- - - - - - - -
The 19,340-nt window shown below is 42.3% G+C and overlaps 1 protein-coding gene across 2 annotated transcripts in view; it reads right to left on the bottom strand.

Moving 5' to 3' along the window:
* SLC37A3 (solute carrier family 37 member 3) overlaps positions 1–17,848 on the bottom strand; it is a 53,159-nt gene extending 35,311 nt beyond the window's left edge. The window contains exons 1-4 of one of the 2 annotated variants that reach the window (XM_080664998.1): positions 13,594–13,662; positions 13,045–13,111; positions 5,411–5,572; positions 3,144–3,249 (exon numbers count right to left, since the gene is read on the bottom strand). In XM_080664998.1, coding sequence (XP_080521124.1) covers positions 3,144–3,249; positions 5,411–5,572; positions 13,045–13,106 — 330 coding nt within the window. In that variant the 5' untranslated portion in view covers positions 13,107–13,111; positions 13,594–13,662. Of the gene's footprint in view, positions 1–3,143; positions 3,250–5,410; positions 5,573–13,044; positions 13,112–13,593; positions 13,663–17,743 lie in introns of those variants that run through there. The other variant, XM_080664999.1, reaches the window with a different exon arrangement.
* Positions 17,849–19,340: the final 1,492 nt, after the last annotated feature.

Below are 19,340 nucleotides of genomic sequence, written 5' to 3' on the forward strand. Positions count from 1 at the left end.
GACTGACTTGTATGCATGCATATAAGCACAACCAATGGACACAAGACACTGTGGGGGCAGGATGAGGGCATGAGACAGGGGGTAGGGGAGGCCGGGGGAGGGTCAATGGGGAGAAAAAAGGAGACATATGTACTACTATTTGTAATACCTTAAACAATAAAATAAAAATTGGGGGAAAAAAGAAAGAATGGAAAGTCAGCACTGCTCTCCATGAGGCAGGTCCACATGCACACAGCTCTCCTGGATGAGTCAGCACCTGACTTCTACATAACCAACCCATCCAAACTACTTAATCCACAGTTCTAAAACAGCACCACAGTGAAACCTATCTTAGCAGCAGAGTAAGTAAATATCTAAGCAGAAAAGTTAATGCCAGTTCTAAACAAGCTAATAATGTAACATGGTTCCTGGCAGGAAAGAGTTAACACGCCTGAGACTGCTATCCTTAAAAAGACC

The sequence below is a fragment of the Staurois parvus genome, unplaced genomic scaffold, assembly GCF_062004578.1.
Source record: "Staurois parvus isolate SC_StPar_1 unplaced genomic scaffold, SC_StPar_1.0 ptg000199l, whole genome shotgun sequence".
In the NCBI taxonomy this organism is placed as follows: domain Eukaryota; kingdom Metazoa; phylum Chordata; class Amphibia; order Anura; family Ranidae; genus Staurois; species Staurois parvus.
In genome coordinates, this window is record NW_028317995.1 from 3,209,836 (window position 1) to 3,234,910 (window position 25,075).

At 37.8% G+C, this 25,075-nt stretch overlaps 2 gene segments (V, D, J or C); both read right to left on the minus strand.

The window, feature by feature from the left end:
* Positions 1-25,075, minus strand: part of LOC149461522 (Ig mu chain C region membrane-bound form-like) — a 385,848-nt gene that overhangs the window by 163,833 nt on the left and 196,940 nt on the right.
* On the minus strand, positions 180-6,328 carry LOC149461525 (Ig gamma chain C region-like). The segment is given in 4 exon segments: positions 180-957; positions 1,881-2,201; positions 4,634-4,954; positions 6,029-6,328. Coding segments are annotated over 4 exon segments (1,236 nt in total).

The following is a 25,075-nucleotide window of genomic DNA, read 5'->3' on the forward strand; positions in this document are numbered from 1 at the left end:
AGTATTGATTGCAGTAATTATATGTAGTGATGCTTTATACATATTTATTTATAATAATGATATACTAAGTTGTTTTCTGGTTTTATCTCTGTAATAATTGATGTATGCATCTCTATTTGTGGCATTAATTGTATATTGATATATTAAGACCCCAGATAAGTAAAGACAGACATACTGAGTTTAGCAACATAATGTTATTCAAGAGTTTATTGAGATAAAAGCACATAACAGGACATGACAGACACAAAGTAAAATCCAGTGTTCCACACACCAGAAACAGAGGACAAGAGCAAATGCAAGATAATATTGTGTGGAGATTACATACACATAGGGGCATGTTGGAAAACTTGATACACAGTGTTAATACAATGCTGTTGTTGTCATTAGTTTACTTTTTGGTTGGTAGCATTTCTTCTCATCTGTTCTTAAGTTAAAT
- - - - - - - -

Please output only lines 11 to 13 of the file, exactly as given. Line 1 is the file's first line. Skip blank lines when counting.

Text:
At 37.8% G+C, this 25,075-nt stretch overlaps 2 gene segments (V, D, J or C); both read right to left on the minus strand.

The window, feature by feature from the left end:
* Positions 1-25,075, minus strand: part of LOC149461522 (Ig mu chain C region membrane-bound form-like) — a 385,848-nt gene that overhangs the window by 163,833 nt on the left and 196,940 nt on the right.